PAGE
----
Julie Powell, the food writer whose yearlong commitment to preparing all 524 recipes in Julia Child’s “Mastering the Art of French Cooking” was immortalized in the film “Julie & Julia,” died Oct. 26 at her home in Olivebridge, New York. She was 49.
Powell’s husband, Eric, confirmed her death to The New York Times Tuesday. The cause was cardiac arrest, he said.
A native of Austin, Texas, Powell was working at a low-level administrative job in Manhattan when she launched a blog, the Julie/Julia Project, on the progressive news site Salon in 2002. Her mission, she said, was to approach all of the recipes in Child’s two-volume cookbook from the perspective of a relatively inexperienced foodie.
Along the way, she aired her frustrations with tracking down many of the rare ingredients Child called for, and shared quirky anecdotes about her personal disappointments when it came to both her career and private life.
The Julie/Julia Project was an instant smash, and three years after the blog’s launch, in 2005, Powell’s entries were collectively published as a book, “Julie and Julia: 365 Days, 524 Recipes, 1 Tiny Apartment Kitchen.” It was later released in paperback as “Julie & Julia: My Year of Cooking Dangerously.”
“Food bloggers, like all bloggers, are contentious, they say what they think and they hate on people. And that’s good and valuable,” Powell told the Orlando Sentinel in a 2009 interview. “But it’s a Wild West kind of world, and people feel free to say things they never would in a face-to-face civil conversation. We have a medium where we can type in the snarky comments we used to just say out loud to our friends.”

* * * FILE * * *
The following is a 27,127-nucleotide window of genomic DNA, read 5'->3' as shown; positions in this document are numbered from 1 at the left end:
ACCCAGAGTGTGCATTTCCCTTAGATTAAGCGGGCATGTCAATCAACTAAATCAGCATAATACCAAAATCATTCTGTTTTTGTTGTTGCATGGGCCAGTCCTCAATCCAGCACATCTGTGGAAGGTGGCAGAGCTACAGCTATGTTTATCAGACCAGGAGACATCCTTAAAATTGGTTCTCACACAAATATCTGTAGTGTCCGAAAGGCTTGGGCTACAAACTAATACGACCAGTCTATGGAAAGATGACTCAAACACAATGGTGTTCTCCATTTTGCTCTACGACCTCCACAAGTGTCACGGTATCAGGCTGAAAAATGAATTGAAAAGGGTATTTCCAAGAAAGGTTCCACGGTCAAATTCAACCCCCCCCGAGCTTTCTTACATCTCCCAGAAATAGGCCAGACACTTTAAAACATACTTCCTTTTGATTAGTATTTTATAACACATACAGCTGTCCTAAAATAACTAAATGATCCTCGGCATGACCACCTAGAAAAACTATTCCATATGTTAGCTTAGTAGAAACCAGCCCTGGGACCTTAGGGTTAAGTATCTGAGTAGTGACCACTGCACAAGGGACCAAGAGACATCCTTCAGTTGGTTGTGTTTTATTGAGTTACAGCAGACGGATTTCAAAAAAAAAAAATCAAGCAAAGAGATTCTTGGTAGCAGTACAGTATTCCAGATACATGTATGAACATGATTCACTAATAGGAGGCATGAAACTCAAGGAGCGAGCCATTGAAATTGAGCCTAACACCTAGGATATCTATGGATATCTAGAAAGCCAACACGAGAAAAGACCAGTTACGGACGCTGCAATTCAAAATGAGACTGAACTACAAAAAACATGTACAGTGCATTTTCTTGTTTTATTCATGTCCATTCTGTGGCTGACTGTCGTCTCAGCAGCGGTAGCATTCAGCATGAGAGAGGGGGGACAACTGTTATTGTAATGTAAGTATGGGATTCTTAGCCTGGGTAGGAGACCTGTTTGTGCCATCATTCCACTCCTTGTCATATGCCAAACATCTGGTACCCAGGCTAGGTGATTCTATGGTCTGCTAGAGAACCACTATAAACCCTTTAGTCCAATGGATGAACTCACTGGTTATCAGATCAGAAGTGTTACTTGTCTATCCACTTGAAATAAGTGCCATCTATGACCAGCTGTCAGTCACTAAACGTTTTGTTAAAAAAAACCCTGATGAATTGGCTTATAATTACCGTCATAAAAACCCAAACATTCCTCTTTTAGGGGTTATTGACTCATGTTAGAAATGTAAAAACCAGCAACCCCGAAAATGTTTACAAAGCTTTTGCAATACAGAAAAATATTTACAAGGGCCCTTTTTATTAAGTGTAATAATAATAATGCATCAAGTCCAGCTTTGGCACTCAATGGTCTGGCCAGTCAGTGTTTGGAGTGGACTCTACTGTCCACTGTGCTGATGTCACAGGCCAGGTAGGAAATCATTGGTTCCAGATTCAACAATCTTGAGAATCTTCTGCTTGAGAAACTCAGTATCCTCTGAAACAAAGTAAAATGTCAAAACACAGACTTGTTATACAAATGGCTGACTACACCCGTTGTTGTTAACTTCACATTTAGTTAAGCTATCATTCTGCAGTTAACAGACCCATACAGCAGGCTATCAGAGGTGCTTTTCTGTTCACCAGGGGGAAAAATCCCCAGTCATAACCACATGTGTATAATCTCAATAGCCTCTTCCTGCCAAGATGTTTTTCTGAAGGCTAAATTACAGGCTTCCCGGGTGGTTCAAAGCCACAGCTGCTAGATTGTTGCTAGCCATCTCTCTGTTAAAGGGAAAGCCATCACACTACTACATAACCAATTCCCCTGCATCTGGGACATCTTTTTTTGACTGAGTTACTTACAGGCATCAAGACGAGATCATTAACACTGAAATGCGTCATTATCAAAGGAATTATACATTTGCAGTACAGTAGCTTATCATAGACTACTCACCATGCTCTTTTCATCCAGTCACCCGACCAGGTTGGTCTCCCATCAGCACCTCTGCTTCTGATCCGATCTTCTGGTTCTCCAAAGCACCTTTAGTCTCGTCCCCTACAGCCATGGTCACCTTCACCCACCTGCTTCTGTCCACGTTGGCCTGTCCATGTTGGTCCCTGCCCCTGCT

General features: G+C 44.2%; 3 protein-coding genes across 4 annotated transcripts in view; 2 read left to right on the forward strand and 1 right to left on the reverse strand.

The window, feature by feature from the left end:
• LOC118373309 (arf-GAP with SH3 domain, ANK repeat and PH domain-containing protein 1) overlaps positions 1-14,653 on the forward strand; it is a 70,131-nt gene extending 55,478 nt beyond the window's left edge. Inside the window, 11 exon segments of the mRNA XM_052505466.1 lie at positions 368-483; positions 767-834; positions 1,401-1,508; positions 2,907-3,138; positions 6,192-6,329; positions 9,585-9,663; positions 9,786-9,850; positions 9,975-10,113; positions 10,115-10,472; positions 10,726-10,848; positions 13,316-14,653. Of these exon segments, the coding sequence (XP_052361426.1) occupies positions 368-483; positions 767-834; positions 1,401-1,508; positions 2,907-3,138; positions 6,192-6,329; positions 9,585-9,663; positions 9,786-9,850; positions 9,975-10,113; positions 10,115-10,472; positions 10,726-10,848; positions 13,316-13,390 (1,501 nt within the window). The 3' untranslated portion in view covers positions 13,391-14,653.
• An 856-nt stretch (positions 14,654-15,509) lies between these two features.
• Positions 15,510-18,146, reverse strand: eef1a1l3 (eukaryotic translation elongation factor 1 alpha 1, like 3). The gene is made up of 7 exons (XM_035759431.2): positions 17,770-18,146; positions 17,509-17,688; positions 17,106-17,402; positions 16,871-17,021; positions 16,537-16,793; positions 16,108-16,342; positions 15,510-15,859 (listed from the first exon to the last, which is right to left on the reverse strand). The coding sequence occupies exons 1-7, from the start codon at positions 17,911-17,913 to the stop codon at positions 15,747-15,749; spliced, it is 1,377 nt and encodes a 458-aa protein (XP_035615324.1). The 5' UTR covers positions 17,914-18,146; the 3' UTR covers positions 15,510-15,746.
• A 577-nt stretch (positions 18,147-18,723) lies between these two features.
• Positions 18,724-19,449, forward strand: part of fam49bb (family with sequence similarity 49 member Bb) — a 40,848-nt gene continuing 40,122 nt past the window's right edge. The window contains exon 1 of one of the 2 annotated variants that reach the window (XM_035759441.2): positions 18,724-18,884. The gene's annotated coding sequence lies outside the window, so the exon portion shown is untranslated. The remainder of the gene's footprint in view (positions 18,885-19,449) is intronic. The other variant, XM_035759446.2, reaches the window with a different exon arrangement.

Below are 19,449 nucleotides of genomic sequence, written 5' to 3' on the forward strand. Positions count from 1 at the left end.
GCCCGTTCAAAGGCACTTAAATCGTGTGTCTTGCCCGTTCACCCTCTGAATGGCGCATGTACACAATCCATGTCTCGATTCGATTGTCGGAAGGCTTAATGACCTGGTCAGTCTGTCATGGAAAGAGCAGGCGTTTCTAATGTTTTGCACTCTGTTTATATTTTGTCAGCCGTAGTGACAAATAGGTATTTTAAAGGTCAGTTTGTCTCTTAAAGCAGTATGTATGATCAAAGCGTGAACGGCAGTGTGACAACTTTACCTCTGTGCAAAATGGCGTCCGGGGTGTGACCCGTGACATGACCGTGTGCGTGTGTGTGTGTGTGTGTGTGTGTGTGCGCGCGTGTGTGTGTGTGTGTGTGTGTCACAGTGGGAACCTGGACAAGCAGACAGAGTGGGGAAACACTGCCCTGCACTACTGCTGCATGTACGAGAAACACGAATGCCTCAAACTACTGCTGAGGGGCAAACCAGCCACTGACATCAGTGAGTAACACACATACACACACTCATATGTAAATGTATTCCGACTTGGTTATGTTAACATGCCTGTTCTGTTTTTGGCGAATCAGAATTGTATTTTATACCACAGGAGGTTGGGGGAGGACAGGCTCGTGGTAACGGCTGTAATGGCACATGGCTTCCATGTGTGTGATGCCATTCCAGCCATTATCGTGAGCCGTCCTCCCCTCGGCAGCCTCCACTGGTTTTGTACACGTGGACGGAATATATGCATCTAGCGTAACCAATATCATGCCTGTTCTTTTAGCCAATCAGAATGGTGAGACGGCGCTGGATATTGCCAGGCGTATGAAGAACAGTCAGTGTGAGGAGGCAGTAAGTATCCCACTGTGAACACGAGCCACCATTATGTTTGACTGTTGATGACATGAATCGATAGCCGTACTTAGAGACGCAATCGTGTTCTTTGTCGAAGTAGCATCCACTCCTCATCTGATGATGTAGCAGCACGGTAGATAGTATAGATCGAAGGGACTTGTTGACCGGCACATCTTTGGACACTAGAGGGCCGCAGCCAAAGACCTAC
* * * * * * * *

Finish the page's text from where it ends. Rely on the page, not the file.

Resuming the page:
Many credit Powell’s cheeky, self-deprecating narrative style with paving the way for the more accessible approach to food writing now embraced by the likes of Ina Garten and Alison Roman. In 2009, Powell’s words would reach an even bigger audience when her book was adapted as “Julie & Julia,” a romantic comedy starring Amy Adams and Meryl Streep as Powell and Child, respectively.
Writer-director Nora Ephron took significant liberties with Powell’s book, and in the end, “Julie & Julia” was as much of a biopic about Child as it was a cinematic take on Powell’s yearlong journey. Still, the movie was a critical and commercial hit, earning Streep her 16th Academy Award nomination. It also renewed interest in Child’s life and work.
The same year that “Julie & Julia” was released, Powell released a second book, “Cleaving: A Story of Marriage, Meat, and Obsession.” The book was noticeably darker in tone, detailing extramarital affairs involving her and, later, her husband.
While “Cleaving” didn’t match the success of “Julie and Julia,” Powell’s legacy will live on among a new generation of food writers and enthusiasts, as evidenced by the countless tributes that appeared on social media Tuesday.
“How very sad. She was so young,” chef Pim Techamuanvivit tweeted. “I was a huge fan of her blog, and I am definitely old enough to remember when social media was more about being snarky about oneself than putting down others. RIP Julie.”
Echoing those sentiments was Smitten Kitchen founder Deb Perelman, who declared Powell “the original food blogger.”
“Cooking through Julia Child’s books, she made Child relevant to a new generation, and wrote about cooking in a fresh, conversational, this-is-my-real life tone that was rare back then,” she tweeted.